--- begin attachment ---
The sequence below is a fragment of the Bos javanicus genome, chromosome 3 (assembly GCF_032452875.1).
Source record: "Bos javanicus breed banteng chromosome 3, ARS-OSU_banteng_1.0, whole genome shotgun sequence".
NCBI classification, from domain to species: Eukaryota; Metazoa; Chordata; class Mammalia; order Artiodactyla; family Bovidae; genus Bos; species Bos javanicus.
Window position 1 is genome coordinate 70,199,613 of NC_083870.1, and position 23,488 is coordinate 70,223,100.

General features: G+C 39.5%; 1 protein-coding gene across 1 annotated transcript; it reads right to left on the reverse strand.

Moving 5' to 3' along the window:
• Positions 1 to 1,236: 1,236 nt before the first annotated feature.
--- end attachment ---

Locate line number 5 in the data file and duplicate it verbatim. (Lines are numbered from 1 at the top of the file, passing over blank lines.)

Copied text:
General features: G+C 39.5%; 1 protein-coding gene across 1 annotated transcript; it reads right to left on the reverse strand.